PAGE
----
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# Why below code gives wrong ans with input of 100 & .0005 while the ans for input of 1000000 & .0005 is absolutly Ok

#include <iostream> using namespace std; int main() { //calculates square root of a positive number. cout<<"please enter a number\n"; float x,y=0,z; cin>>x; cout<<"please enter max tolerence\n"; cin>>z; while(y*y<x) y=y+z; cout <<"The square root of the entered Value is:"<<y; return 0; }

4 Answers

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Usually, for numeric approximations, you use some "step" variable, which you use to perform the calculations in every step (in your example, "y=y+z", and another "tolerance" variable (positive, non-zero) to check if your approximation so far is accurate enough. BTW, the standard way to check for accuracy should be sort of "abs(calculation - expected_result) < tolerance" or "abs(calculation_in_this_step - calculation_in_previous_step) < tolerance".

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Let's say z is your tolerance. I'd define a step variable to iteratively get closer to the result (say it has value .0001). Then I'd write "y=y+step" instead of "y=y+z", and "while(abs(y*y - x)<z)" instead of "while(y*y<z)".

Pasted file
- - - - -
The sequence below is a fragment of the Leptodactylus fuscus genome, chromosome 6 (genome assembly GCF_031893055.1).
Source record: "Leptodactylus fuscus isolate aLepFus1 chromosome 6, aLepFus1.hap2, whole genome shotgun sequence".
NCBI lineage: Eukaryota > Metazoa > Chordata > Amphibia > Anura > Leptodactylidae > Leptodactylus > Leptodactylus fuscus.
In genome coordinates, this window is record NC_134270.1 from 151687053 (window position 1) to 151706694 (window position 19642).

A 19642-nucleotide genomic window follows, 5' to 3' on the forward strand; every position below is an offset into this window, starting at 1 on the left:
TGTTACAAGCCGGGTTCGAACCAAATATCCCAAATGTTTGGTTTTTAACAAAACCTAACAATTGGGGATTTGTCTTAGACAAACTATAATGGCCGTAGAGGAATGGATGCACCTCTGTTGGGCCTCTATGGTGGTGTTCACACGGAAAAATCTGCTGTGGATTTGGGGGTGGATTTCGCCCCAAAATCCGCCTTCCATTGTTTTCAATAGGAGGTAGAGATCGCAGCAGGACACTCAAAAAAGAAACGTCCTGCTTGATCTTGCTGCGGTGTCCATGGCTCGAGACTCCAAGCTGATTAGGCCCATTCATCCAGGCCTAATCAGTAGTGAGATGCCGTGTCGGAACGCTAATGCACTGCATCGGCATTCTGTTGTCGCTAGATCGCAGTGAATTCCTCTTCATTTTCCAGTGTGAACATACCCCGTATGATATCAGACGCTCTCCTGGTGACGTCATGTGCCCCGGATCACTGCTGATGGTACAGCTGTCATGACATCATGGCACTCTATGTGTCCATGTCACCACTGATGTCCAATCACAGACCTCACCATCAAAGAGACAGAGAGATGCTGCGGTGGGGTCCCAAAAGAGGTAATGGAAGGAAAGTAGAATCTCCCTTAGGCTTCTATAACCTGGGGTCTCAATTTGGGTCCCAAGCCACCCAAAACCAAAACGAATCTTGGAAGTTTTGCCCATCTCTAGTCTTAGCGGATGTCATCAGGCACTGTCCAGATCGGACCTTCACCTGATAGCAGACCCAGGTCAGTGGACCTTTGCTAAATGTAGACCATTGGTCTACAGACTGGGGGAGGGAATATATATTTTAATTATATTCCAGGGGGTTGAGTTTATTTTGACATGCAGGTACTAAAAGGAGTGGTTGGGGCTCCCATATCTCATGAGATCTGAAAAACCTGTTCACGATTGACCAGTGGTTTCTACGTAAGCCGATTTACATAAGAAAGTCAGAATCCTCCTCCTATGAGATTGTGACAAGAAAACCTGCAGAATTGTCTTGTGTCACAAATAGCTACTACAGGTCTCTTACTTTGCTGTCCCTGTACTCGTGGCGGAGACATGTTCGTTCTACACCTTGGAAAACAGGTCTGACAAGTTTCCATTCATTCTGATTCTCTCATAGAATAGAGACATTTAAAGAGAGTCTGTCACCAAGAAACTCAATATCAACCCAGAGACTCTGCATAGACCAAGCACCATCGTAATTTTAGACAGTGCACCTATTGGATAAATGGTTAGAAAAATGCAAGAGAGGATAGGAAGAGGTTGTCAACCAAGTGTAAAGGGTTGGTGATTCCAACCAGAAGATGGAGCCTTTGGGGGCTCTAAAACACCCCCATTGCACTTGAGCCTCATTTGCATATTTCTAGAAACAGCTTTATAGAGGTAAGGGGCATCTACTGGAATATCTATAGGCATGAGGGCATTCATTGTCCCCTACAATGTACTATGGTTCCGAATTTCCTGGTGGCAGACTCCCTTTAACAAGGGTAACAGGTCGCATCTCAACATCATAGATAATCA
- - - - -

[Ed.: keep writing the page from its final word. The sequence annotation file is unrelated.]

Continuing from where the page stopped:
abs(...) gives a measure of the distance between two values âin this case, between y*y (which is your approximation) and x (which is the exact number that you want to get close to). If that distance is smaller than a given tolerance, then you're close enough, and you can say that you got the result.

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Dear frost
i have also tried in other compiler. btw, with finer tolerrance my result should be better. and in my case results are varying with value of tolerance. its not like finer the tolerance bigger the difference. anyways, can u pls suggest me a solution working in all conditions.

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Dear Alvaro,
i m not getting what u wanna say. could u pls clarify a lil bit more?